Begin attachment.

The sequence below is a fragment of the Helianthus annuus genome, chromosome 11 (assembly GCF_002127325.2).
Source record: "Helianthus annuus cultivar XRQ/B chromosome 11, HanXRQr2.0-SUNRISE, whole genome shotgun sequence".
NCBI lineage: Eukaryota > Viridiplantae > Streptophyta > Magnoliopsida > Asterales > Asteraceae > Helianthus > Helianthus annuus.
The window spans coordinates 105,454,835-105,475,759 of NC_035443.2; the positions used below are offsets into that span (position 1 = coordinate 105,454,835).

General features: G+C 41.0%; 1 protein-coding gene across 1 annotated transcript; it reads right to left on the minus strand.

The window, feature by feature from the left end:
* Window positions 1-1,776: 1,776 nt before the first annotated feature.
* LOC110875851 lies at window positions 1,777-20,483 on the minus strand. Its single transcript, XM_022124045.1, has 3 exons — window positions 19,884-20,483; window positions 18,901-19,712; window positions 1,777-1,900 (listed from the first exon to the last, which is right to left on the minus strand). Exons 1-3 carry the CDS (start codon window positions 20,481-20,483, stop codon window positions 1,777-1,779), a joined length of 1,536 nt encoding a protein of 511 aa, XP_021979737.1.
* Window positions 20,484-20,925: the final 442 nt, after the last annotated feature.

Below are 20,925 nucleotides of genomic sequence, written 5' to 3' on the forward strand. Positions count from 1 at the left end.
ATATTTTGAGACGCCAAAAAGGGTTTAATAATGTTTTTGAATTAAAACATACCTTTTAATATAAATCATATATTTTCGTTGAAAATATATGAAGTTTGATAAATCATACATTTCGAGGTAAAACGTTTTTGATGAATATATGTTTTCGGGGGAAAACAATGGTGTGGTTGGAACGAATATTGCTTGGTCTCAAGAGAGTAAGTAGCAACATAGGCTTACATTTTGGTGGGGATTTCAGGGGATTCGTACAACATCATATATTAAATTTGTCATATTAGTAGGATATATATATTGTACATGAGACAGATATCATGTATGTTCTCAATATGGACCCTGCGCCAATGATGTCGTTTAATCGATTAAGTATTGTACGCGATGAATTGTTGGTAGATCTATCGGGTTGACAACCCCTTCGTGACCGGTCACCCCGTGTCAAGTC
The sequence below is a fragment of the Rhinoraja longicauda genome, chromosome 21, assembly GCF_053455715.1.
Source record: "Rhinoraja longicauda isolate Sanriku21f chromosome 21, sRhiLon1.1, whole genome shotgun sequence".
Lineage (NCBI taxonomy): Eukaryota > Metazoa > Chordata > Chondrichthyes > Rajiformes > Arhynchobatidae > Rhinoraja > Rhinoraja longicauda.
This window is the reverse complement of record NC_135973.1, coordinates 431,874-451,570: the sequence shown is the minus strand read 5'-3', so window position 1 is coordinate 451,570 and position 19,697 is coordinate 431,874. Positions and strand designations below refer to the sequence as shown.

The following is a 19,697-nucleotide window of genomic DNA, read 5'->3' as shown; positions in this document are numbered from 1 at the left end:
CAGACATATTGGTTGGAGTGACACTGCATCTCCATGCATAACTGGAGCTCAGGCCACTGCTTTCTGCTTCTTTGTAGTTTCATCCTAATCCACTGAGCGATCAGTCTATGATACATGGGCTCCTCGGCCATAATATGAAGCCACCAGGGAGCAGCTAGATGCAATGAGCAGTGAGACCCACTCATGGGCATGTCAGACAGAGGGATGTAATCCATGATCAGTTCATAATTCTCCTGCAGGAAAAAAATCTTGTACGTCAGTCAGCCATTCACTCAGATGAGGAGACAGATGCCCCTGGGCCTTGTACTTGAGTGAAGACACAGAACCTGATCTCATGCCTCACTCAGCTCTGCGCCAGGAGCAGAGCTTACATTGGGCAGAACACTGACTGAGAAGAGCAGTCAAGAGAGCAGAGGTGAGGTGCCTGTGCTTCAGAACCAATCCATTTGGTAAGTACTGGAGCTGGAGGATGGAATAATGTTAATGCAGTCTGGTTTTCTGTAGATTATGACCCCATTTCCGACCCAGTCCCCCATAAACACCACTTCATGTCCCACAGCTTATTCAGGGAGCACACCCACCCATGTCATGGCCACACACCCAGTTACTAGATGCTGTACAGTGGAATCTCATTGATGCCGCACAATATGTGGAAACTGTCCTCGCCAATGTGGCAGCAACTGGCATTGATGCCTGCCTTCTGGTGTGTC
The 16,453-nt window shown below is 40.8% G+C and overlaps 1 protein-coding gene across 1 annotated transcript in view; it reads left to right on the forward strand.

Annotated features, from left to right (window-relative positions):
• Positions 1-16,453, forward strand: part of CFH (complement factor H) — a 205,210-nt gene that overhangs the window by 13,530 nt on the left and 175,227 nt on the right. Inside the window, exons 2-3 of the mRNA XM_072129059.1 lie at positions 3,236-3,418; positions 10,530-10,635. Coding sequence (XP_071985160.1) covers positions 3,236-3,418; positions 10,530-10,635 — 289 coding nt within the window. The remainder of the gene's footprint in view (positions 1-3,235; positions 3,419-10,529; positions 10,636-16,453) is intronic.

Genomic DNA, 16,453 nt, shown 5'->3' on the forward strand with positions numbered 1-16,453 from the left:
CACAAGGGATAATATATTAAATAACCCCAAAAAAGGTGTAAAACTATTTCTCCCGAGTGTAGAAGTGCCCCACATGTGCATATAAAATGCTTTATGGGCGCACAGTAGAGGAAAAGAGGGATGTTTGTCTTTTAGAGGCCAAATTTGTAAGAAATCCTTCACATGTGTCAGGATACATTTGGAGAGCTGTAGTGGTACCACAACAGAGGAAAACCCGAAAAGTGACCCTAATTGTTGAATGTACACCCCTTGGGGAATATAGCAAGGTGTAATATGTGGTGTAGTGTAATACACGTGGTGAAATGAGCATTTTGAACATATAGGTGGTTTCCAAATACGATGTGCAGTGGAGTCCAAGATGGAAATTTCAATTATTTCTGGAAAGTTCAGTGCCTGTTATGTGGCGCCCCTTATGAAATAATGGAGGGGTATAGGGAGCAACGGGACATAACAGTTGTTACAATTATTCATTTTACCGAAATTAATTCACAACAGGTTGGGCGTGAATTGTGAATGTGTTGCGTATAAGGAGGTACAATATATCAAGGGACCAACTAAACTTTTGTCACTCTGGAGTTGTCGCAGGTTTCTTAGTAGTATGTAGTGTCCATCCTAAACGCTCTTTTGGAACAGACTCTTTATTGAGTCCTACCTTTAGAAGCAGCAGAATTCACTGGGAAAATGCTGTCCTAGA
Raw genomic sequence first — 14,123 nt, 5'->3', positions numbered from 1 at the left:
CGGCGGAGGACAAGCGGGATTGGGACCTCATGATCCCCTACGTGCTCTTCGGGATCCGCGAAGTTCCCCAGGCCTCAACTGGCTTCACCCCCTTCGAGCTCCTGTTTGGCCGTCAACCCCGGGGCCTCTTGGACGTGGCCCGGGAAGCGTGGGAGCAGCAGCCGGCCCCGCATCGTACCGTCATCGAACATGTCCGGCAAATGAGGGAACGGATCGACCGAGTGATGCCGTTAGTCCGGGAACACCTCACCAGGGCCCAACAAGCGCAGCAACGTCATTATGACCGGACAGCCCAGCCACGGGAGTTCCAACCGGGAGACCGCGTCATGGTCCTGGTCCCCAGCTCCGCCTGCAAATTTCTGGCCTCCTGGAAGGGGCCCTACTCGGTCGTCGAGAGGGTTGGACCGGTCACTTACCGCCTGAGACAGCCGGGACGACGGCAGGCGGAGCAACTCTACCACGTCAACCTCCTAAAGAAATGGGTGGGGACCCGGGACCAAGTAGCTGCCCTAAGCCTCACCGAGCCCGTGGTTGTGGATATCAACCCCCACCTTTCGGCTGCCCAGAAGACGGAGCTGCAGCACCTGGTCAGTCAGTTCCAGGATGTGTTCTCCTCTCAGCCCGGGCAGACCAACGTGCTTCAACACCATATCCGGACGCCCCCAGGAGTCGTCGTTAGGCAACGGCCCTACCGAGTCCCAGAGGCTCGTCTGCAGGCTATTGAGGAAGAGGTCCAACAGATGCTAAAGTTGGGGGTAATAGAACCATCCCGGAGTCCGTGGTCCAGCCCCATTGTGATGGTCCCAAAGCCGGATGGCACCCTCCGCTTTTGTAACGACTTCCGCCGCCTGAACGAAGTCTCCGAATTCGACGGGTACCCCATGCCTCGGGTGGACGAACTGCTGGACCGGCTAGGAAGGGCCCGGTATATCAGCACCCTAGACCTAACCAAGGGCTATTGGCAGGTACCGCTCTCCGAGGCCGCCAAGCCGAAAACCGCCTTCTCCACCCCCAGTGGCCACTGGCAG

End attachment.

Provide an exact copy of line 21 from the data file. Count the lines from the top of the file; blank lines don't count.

Genomic DNA, 16,453 nt, shown 5'->3' on the forward strand with positions numbered 1-16,453 from the left: